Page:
Research shows that physicians strike for two reasons: a struggle over employment conditions and concern for the welfare of patients.1 As this research shows, the borderline between the two reasons tends to be unclear and often it is difficult to identify precisely where the physician’s interests end and the patient’s interests begin. In practice, there is a reciprocal relationship between these two purposes: insofar as the system provides better conditions for the physician, it advances the welfare of the patient, and vice versa.2 Indeed, since the 1970s several incidents have occurred around the world in which physicians’ strikes led to policy changes that went beyond an improvement in the physicians’ employment conditions and led to advances in the welfare of patients.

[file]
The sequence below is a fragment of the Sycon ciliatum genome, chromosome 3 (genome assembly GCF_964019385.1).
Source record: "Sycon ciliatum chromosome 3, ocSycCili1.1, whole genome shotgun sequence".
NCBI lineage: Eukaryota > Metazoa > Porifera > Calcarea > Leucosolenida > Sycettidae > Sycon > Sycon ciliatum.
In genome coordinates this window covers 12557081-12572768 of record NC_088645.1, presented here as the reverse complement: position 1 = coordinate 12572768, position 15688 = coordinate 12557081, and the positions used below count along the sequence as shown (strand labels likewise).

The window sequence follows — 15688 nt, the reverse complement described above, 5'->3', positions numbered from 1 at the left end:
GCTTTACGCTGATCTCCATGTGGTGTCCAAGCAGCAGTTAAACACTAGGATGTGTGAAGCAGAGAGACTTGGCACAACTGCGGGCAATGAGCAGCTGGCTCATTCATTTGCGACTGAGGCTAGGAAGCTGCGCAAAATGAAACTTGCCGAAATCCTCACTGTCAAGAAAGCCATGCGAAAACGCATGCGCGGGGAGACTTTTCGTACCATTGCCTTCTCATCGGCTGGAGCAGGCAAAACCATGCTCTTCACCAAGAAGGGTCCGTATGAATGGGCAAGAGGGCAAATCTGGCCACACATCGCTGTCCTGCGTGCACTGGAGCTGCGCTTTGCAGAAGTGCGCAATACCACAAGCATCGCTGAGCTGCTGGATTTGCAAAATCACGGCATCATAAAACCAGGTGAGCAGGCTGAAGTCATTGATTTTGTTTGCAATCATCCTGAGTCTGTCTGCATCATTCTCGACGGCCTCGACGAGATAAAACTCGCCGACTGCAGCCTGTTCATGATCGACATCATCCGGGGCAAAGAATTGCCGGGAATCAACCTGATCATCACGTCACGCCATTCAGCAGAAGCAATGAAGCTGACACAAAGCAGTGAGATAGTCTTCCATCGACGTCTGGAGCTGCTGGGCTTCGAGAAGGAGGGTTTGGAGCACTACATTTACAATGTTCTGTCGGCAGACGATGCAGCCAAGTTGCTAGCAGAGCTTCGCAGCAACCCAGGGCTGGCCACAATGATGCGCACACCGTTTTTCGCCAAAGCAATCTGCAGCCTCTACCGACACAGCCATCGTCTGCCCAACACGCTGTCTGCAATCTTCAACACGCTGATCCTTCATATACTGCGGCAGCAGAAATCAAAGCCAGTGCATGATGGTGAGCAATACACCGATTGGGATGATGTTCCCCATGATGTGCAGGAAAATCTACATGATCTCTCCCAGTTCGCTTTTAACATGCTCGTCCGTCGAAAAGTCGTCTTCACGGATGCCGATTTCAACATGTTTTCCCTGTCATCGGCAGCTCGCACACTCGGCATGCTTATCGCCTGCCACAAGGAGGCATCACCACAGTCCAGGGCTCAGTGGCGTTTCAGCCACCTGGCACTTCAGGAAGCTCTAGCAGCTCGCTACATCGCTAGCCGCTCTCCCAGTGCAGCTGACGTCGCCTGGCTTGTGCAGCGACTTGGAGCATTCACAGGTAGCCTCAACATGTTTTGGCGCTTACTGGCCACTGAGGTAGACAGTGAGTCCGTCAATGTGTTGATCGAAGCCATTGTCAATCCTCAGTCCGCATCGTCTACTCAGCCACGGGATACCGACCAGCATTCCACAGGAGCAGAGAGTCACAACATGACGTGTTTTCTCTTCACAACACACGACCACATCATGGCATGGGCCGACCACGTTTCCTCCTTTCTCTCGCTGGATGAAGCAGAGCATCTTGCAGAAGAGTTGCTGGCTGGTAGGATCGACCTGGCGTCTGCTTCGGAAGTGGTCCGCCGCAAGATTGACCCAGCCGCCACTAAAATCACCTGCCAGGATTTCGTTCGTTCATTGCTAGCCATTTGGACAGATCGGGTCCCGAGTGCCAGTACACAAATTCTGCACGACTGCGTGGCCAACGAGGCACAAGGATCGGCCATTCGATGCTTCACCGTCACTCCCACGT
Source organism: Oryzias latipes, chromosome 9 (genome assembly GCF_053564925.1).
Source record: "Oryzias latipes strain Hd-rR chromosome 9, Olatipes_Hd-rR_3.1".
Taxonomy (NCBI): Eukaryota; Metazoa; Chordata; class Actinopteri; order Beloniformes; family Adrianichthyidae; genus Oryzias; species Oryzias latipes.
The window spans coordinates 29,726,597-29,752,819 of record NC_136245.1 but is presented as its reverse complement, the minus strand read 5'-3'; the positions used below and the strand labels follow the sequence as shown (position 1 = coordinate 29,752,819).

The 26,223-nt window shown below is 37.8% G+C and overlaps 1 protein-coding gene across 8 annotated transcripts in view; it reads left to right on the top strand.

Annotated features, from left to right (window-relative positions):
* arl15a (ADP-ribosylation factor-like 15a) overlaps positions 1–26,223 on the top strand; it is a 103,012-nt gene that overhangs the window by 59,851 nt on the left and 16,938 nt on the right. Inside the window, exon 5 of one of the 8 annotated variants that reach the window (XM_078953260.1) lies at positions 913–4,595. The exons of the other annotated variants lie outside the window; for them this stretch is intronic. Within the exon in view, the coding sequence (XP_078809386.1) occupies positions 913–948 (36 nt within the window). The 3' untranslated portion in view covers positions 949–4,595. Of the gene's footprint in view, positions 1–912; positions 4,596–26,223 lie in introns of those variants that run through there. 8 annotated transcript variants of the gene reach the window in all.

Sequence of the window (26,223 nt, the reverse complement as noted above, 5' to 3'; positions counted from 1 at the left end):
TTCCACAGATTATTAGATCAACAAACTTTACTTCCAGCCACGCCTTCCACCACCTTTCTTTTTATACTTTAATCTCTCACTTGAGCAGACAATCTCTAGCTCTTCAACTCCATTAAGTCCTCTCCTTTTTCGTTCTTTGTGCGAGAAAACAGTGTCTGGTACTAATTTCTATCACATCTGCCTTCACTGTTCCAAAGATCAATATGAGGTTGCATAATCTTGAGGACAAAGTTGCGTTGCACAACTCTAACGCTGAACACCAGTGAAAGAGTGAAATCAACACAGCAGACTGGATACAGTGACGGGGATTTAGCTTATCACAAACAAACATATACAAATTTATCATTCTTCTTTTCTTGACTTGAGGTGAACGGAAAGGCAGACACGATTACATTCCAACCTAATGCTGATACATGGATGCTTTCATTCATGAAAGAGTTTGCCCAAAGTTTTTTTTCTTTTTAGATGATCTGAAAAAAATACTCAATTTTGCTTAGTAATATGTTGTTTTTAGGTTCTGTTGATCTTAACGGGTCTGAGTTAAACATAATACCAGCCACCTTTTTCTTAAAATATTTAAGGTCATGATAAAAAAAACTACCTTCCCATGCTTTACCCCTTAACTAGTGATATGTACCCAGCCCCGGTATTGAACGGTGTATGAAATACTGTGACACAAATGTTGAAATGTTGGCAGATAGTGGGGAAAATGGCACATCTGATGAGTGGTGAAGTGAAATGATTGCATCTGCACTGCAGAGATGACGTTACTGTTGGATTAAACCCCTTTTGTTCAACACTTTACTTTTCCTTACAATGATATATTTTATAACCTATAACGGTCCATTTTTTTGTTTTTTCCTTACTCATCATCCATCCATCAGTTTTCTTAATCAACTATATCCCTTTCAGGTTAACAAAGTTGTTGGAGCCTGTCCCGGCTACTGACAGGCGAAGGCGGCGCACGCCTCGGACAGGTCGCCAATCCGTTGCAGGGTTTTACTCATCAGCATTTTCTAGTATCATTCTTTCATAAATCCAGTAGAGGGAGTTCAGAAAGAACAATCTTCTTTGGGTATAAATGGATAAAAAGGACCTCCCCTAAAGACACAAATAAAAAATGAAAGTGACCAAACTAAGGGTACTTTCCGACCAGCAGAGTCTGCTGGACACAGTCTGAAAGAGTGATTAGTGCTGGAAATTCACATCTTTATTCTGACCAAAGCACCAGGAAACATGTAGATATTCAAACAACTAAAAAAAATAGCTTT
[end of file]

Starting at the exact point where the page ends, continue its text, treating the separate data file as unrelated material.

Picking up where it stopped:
For example, in Cook County in Chicago five hundred medical staff at the hospital went on strike for 18 days in 1975. It was one of the longest physicians’ strikes in American history. The reasons why the strike broke out were a dissatisfaction of the medical staff with the quality of the treatment and the work conditions in the hospital. The strike ended following an agreement between the management and the staff to set up a joint committee to monitor an improvement in patient treatment, including an increase in the number of medical teams, faster receipt of laboratory results and X-rays images, and the fixing of a maximum amount of weekly work hours for an attending physician in an institution (80 hours).3
In New York the interns in two hospitals declared a strike to improve their status in May 1976. After they achieved an increase of 10.5% in their salary, the interns decided to contribute half of the increase to a joint fund that they established in order to improve the quality of the treatment in the hospital by means of buying medical equipment and employing essential manpower.4